In A Flash

Ontario’s Working For Workers Act Proposes Hard Hitting OHSA Amendments and New Naloxone Duty

On February 28, 2022, the Government of Ontario introduced the Working for Workers Act, 2022 (“Working for Workers Act 2” or the “Act”), which, among other things, contains various amendments to the Occupational Health and Safety Act (the “OHSA”), including substantially increased penalties for directors, officers and individuals, and a doubling of the limitation period.

Pursuant to the Working for Workers Act 2, for penalty purposes, directors and officers will be separated from other individuals.  The Act sets out that such persons are subject to a maximum fine of $1,500,000 – the same as a corporation and a fifteen-fold increase from the current individual maximum.  The government also proposes to increase the maximum fine that could be imposed on other individuals (which could include supervisors, engineers, and architects) to $500,000 – a five-fold increase over the current maximum. A potential jail sentence of up to 12 months remains available for all individual defendants and can be imposed in addition to a fine.

The Act also sets out certain aggravating factors to be considered for the purposes of determining penalties against both individual and corporate defendants.  Should the proposed amendments be incorporated into the OHSA, they will introduce specific sentencing factors that a court must consider.  Those factors are set out below and, notably, only include aggravating factors, which serve to increase a penalty, and provide for additional, unidentified aggravating factors to be created through regulations.

  1. The offence resulted in the death, serious injury or illness of one or more workers.
  2. The defendant committed the offence recklessly.
  3. The defendant disregarded an order of an inspector.
  4. The defendant was previously convicted of an offence under this or another Act.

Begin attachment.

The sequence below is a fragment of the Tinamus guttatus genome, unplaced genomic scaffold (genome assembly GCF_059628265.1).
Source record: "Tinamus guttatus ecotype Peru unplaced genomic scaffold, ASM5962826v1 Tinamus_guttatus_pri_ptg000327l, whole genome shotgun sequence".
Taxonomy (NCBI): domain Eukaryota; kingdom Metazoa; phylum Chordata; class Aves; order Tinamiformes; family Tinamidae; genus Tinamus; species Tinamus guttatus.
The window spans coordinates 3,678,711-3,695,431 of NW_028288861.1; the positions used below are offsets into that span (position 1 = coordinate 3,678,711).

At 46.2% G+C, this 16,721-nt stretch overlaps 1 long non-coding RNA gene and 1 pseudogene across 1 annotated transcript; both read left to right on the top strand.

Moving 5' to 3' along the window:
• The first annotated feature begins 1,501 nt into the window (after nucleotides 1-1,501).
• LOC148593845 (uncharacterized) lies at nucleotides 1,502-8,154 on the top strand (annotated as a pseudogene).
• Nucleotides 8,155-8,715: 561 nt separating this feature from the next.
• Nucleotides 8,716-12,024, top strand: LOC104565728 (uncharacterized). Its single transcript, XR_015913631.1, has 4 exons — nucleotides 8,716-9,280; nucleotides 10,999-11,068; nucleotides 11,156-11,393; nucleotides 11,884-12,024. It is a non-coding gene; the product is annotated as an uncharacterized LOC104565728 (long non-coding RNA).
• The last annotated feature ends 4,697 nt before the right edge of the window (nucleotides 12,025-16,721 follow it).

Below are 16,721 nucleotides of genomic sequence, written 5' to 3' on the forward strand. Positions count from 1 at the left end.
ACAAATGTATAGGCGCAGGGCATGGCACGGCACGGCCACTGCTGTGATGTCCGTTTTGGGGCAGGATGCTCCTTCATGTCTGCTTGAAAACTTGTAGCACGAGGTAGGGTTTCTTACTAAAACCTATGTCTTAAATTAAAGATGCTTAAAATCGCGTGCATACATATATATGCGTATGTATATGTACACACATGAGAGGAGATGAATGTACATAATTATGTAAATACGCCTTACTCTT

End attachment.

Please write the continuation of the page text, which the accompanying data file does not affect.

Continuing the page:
5. The defendant has a record of prior non-compliance with this Act or the regulations.
  6. The defendant lacks remorse.
  7. There is an element of moral blameworthiness to the defendant’s conduct.
  8. In committing the offence, the defendant was motivated by a desire to increase revenue or decrease costs.
  9. After the commission of the offence, the defendant, i. attempted to conceal the commission of the offence from the Ministry or other public authorities, or ii. failed to co-operate with the Ministry or other public authorities.
  10. Any other circumstance that is prescribed as an aggravating factor.

The limitation period under the OHSA will also be doubled from one to two years.

The Act will also require that workplaces, in which the employer becomes aware, or ought reasonably to be aware, that there may be a risk of having a worker having an opioid overdose at the workplace, must provide and maintain in good condition a naloxone kit in that workplace. Naloxone is a medication that can temporarily reverse the effects of an opioid overdose and allow time for medical help to arrive.

The government has indicated that the obligation will apply to certain “high risk” workplaces.  It says this includes construction sites, bars and nightclubs.  However, the current draft of the Act would impose the obligation on any workplace that knows or ought reasonably to know that a worker may have an opioid overdose at the workplace. 

According to the Act, the employer must ensure that at any time workers are in the workplace, that the naloxone kit is in the charge of a worker who works in the vicinity of the kit and who has received training to recognize an opioid overdose, to administer naloxone, and who has been acquainted with any hazards related to the administration of naloxone.

These proposals accompany other changes and requirements under the Working for Works Act 2 and follow changes previously introduced by the Worker for Workers Act, 2021, which came into force in December 2021, including removing barriers for foreign-trained professionals, requiring policies on the “right to disconnect”, and banning the use of non-compete clauses.

The Working for Workers Act 2 has only just been introduced through First Reading.  There are further legislative steps that must take place before it can become law.  We will continue to monitor the progress of the Act and provide updates about future developments.  

If you have any questions about the new legislation or any questions relating to workplace law generally, please do not hesitate to contact a Mathews Dinsdale lawyer.

The author gratefully acknowledges the assistance of Anthony Kwong, an Articling Student in the firm’s Toronto office.

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